Historic Sites in Lyndhurst
The Little Red Schoolhouse
Lyndhurst History
From the Hackensacks to the Dutch

Before it became the Township of Lyndhurst in 1917, this New
Jersey town went through many changes.

The 5,308 acres of upland and 10,000 acres of meadow,
located between the Hackensack and Passaic Rivers,
extending seven miles from Newark Bay to Sanford Spring
(later changed to Boiling Springs), was called Mighecticock by
the native Americans, the Hackensacks. When the Dutch
settled in the area in the 1640s, they called it Achter Col.

In 1664, British Army
Major Nathaniel Kingsland, stationed in
Barbados, developed an interest in the lands that were taken
from the Dutch by the English. He dispatched a native of the
Captain William Sanford, to research and purchase
land near what is now called New York City. Sanford agreed to
pay an annual rental of 20 pounds for the land and settle six or
eight families within three years.

Land purchased by Kingsland
The tract of land purchased by Major Kingsland included the
present communities of Rutherford, Lyndhurst, North Arlington,
Kearny, East Newark, and Harrison. On July 29, 1668, Captain
Sanford bought the title of this land from the Hackensacks. The
price was 170 fathoms (1 fathom = 6 feet) of black wampum, 19
match coats, 16 guns, 60 double hands of powder, 10 pairs of
breeches, 60 knives, 67 bars of lead, one anker (about 10
gallons) of brandy, three half-vats of beer, 11 blankets, 13
axes, 20 hoes, and two coats of duffle (coarse woolen cloth).

Since Major Kingsland was stationed on Barbados and the
shape of the territory he purchased here was a neck of land
between two rivers, he named his acquisition 'New Barbadoes
Neck.' In June 1671, Nathaniel Kingsland sold the southern
third of New Barbadoes Neck (Harrison, East Newark, Kearny
and North Arlington) to William Sanford for 200 pounds. He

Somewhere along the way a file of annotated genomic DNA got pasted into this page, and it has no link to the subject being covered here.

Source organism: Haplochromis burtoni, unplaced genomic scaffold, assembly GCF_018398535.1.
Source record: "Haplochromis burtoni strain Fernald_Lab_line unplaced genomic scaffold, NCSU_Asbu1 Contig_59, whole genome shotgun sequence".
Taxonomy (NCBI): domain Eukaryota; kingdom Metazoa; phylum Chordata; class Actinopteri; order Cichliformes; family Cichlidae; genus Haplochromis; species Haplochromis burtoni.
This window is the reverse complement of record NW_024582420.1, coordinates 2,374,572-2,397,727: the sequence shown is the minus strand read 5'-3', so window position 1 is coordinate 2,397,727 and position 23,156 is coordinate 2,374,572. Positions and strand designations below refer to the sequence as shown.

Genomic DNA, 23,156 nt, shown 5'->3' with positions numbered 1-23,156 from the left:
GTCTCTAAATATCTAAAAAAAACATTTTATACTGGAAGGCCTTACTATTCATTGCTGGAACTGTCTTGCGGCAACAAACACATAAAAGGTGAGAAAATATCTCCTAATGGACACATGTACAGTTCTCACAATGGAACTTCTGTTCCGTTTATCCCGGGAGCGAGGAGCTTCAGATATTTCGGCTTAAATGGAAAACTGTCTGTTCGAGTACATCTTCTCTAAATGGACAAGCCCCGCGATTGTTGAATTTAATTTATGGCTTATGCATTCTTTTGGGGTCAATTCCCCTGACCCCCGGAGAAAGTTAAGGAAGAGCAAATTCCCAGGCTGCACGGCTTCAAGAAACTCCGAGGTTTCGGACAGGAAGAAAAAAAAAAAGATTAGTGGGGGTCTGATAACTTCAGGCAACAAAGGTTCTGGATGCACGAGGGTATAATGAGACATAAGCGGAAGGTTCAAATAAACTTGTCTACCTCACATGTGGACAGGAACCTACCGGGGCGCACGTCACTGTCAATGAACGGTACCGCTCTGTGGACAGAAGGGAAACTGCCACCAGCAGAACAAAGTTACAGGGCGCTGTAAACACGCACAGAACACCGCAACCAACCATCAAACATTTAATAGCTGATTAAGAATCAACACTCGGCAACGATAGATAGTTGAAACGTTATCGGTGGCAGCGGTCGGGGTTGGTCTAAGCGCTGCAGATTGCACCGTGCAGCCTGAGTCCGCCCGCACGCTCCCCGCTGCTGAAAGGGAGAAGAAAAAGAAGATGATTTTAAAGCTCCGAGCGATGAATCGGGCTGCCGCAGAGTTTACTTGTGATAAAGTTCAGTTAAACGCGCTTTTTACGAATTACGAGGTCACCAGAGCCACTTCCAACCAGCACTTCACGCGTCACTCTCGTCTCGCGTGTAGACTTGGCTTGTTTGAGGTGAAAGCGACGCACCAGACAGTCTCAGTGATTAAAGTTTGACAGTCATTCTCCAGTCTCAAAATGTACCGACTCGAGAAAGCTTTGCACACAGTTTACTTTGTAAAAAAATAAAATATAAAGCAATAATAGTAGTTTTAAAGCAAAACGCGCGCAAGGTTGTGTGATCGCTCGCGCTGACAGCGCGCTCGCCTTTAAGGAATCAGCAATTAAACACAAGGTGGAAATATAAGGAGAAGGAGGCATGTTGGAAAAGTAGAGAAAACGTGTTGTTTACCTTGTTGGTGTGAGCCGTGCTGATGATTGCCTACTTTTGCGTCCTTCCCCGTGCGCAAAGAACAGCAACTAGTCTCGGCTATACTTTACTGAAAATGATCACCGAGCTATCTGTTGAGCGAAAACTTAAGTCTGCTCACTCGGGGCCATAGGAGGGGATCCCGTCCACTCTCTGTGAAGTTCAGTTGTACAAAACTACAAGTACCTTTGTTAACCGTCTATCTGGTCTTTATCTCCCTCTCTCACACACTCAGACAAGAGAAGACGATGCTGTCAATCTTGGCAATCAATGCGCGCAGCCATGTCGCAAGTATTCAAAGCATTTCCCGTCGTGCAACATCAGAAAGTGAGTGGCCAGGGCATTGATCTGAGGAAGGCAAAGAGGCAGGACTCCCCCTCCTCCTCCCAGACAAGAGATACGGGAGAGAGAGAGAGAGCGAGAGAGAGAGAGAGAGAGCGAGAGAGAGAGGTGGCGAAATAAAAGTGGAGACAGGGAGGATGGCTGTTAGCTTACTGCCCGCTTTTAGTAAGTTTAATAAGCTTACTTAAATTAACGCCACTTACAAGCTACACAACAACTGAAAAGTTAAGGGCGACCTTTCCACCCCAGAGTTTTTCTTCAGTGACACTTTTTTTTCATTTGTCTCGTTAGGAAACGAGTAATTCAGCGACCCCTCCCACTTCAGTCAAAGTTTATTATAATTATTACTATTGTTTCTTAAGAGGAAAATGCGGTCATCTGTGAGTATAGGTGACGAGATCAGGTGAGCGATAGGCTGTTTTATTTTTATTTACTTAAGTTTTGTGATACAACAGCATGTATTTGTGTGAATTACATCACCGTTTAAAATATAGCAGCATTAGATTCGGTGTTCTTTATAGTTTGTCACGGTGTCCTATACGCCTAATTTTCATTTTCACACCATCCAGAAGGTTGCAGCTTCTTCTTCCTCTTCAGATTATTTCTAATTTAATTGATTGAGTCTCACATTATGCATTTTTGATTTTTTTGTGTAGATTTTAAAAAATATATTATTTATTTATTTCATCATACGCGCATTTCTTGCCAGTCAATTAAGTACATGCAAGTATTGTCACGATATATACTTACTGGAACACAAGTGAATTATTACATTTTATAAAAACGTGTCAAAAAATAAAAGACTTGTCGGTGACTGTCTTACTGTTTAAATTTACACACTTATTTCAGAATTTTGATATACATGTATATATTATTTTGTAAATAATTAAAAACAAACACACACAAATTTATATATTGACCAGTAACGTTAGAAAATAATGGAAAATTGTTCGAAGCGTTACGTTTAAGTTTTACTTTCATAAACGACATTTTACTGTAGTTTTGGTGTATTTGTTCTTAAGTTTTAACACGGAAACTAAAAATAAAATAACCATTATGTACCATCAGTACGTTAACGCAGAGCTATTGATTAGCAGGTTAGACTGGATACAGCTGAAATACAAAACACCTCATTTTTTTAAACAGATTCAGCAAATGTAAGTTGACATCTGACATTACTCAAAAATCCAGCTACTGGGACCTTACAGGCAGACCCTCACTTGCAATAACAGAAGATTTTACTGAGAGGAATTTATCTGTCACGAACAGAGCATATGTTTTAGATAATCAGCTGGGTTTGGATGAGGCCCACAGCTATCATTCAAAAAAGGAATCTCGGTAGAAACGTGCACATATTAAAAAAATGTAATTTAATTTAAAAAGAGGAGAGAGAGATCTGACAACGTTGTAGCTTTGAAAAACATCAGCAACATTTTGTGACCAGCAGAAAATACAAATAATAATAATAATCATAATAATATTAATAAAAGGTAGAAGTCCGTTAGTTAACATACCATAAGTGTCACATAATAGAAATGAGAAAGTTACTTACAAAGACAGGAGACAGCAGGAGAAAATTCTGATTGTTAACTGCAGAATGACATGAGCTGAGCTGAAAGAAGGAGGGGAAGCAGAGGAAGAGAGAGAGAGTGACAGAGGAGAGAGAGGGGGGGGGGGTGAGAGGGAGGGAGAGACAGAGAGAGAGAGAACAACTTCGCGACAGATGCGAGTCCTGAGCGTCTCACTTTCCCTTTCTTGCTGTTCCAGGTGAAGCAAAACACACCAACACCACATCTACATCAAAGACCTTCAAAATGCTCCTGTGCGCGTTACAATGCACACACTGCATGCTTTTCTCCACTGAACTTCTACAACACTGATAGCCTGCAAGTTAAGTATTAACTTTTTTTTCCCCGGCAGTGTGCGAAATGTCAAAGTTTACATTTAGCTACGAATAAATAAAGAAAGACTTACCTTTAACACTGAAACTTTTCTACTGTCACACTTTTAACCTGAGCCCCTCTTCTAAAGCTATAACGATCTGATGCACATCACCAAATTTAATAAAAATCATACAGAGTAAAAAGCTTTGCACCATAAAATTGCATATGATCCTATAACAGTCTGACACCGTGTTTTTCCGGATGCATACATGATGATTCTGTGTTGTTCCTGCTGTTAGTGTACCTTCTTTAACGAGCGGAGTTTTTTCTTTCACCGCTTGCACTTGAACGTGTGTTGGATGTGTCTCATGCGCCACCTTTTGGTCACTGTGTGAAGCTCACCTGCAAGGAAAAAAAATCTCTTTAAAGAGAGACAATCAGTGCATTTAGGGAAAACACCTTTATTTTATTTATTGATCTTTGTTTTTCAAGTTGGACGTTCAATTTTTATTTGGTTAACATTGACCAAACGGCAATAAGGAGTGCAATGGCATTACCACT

kept the section that now comprises Rutherford and Lyndhurst.

Major Kingsland never came to America, but his nephews Isaac
and Gustavus settled here. Isaac constructed the first real
house in Lyndhurst in the vicinity of Kingsland and Schuyler
Avenues. When Isaac died in 1698, his oldest son,
Edmund Kingsland
inherited all of the land and buildings that
he owned.
Kingsland Manor
In 1729, Edmund built the most pretentious of all the Kingsland
homes. Located at the foot of what is now Kingsland Avenue,
about 200 feet from what is now Schuyler Avenue, Kingsland
Manor was constructed of brownstone and featured
sub-basements, elaborate stairwells, a spacious parlor, large
bedrooms, and sitting rooms.

Finding an Identity: Name Changes
The area changed names and counties several times over the
years. In 1682 it was part of Essex County. In 1709 it became
part of Bergen County. Lodi Township, created in 1825,
included the tract. In 1840, the County of Hudson was formed
from a part of Bergren County and it was renamed Harrison

In 1852, the Township of Union was formed by an act of the
State Legislature and set again in Bergen County. The township
included what is now Lyndhurst, Rutherford, and North
Arlington. Rutherford was established as a separate town in
1890 and North Arlington was established in 1895, leaving
Lyndhurst alone as the Township of Union. The eastern part of
town was referred to as 'Kingsland' and the western part was
referred to as 'Lyndhurst.'

Finally, in 1917, residents voted to change the name to the
township of Lyndhurst.
Col. Edmund Kingsland built what was considered the most
pretentious of the Kingsland family's homes, Kingsland Manor
(above). It was located at the foot of what is now Kingsland Avenue,
near Schuyler Avenue.